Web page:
7 Tips for MOM

Advice from an in-the-trenches expert for getting the most out of Microsoft Operations Manager.

Server management is critical in nearly any shop, but even more so in larger environments. The larger the environment, the more critical it becomes.

Here at the Kentucky Department of Education Office of Education Technology (OET), we provide technical standards and services to all 1,400 K-12 public schools, for nearly 700,000 student and staff users throughout the Commonwealth. Our infrastructure consists of 180 fully managed and monitored domains ranging in size from 200 to 110,000 users.

Mom #2For the past two years, our three-member OET Directory Services Team has had great success using Microsoft Operations Manager (MOM) to monitor this infrastructure. Since implementing MOM, we've reduced the number of break/fix help desk tickets by more than 90 percent for monitored machines and related services. Just the fact that we can monitor and maintain an environment of about 400 servers and nearly three-quarters of a million users with three people speaks to MOM's abilities in massive enterprise settings. During that time, we've learned a thing or two about using MOM. We hope you can benefit from these tips for getting the most out of MOM.

Tip #1: Take Advantage of the Management Packs
Microsoft currently lists 132 management packs and 13 product connectors, which you can view here. Management packs contain scripts, performance-gathering tools and Knowledge Base information for components MOM can monitor (more about the Knowledge Base later). Product connectors allow MOM information to be forwarded to other management products such as HP OpenView or Tivoli TEC for consolidated alerting.

Bonus Tip
You’ll need to determine which management packs fit into your environment, but be careful to install only the minimum number of packs necessary to fulfill your monitoring requirements. Every management pack adds work to your management servers and adds size to the agents deployed on your managed machines.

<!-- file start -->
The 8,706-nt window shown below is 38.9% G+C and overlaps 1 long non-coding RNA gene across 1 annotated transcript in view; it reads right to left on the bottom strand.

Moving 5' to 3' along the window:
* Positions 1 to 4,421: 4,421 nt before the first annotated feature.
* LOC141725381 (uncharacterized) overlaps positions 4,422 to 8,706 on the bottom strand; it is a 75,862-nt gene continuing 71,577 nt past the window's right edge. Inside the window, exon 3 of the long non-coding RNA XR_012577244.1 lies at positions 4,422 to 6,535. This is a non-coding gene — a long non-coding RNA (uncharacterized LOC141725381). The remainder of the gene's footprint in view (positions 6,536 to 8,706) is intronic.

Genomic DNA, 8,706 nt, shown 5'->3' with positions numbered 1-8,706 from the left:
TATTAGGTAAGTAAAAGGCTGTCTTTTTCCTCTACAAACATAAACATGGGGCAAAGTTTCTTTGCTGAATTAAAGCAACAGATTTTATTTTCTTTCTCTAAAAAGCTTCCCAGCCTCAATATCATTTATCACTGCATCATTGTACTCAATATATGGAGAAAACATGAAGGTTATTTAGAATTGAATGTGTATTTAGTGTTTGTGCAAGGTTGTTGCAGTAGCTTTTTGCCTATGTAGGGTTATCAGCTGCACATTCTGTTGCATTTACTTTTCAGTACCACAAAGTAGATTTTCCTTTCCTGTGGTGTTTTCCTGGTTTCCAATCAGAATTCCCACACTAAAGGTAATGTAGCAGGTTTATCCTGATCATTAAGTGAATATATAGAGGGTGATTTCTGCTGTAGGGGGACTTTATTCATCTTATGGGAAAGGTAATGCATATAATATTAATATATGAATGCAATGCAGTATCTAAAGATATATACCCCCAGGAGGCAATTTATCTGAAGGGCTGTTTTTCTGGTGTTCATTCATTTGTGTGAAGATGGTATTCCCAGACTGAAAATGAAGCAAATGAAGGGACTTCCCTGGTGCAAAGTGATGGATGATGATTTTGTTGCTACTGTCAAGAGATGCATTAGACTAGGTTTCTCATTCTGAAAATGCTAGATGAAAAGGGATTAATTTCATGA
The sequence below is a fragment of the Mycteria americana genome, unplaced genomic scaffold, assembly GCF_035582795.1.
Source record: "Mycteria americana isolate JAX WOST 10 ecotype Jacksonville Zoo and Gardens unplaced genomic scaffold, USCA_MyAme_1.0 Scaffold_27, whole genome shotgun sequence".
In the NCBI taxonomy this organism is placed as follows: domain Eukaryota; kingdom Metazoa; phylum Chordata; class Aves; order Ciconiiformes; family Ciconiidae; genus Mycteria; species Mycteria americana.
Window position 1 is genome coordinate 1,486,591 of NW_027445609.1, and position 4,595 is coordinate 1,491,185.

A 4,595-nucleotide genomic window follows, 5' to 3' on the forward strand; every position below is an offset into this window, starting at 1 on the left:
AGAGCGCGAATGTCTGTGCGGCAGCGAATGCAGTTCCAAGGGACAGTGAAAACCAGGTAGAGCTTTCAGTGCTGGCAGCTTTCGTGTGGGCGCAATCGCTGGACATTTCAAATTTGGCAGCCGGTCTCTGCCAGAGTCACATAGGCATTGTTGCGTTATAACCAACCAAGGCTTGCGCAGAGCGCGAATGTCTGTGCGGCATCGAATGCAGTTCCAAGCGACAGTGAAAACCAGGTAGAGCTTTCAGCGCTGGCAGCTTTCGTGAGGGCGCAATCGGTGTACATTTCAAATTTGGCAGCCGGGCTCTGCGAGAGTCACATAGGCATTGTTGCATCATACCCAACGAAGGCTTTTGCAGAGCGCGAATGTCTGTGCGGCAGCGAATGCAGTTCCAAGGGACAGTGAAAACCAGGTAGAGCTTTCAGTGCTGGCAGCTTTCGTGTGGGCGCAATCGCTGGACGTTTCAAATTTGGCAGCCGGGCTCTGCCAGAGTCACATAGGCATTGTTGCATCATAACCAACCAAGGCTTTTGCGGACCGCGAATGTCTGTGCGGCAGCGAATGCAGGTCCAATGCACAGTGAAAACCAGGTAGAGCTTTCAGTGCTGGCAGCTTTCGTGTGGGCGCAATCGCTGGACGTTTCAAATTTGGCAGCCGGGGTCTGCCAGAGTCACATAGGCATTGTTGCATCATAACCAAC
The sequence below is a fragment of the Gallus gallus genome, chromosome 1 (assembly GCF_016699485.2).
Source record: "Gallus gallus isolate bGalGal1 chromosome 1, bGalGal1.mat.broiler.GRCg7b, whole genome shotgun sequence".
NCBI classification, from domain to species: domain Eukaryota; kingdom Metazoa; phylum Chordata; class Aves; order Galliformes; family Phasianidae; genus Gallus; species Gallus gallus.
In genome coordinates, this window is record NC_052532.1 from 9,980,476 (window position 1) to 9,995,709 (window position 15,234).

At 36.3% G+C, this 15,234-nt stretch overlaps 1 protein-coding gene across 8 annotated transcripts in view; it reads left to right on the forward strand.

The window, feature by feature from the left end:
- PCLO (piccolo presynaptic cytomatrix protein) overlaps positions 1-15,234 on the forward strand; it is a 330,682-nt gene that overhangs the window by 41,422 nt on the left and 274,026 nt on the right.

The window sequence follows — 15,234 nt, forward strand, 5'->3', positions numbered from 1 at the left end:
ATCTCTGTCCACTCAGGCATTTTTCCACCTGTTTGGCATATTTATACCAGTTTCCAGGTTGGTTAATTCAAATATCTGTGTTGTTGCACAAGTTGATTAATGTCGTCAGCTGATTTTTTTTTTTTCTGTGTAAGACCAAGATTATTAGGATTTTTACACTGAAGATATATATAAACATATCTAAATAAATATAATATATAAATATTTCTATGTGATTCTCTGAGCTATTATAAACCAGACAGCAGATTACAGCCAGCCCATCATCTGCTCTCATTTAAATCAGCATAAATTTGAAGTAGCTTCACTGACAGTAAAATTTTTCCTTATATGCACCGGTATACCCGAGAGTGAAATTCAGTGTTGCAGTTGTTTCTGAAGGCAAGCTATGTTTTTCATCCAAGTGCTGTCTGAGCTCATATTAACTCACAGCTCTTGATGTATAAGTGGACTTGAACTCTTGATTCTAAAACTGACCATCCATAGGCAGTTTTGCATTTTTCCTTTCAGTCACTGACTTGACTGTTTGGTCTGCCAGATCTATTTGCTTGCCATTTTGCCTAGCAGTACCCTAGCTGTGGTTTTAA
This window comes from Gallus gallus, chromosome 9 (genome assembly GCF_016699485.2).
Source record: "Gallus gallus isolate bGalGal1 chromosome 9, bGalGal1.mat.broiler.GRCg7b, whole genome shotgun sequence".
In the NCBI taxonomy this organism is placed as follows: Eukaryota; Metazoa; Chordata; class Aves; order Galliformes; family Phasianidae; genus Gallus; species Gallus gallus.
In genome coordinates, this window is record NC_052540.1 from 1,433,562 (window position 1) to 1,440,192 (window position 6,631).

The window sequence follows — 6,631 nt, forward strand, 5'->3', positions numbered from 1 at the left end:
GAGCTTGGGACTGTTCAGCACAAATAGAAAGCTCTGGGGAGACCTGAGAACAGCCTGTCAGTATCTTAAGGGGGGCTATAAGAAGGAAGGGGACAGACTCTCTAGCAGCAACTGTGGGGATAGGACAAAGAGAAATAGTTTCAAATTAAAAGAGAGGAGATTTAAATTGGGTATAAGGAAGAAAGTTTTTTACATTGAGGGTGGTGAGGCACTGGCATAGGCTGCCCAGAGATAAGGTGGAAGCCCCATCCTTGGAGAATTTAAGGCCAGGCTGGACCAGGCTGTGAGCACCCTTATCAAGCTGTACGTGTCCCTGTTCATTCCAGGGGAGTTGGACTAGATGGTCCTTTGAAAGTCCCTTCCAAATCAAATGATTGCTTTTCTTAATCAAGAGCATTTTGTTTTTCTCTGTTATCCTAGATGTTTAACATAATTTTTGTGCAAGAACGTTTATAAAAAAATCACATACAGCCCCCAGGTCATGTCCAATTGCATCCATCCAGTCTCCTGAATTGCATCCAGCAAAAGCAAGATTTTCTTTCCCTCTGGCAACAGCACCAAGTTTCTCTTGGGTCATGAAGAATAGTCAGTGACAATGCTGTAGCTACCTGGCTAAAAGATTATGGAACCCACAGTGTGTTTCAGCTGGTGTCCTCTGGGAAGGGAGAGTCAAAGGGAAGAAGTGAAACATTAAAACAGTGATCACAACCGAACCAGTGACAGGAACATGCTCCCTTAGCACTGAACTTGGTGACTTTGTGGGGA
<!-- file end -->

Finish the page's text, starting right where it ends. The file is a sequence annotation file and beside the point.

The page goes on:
The Active Directory management pack has been worth its weight in gold to the OET Directory Services Team. On several occasions MOM has alerted the team to replication problems that were quickly resolved using its Knowledge Base.

And it goes beyond software monitoring. The Dell Hardware management pack (we use identically configured Dell PowerEdge 2600 servers) alerts the team to potential hardware failures from our domain controllers. It provides information about memory errors, predicts hard drive failures, chassis intrusion and many other hardware-related items.

Tip #2: Know Your Ports to Head off the Storm
Firewalls are an integral part of any organization's security infrastructure, but they can also wreak havoc on a MOM deployment. OET found this out the hard way when a rogue firewall rule produced a communications failure between the MOM management servers and a number of their managed servers. Alerts destined for the management servers were dropped by the firewall due to port restrictions, so the MOM operators never knew the alerts were happening.

In the meantime, those same firewall rules were blocking replication. The result was an ugly mess of replication failures that took several days to reconcile once the rogue rule was discovered and corrected. The MOM 2005 Security Guide details all the ports needed for MOM to function properly.

Bonus Tip
MOM 2005 is a more pleasant experience right out of the box than the pervious version, as many of the noisiest rules have been eliminated. Before you make any rule changes, document and test each individually. If you find yourself making several new rules, create a folder specifically for your rules so that other administrators can easily find them. We’ve found that creating a folder for each MOM administrator is helpful. An example is shown in Figure 1.

Tip #3: Play by the Rules
Once you've established communication between the individual MOM components and successfully deployed the agents, you can begin tweaking the MOM rules and scripts. Depending on the size of your environment, this can take 10 minutes or 10 months.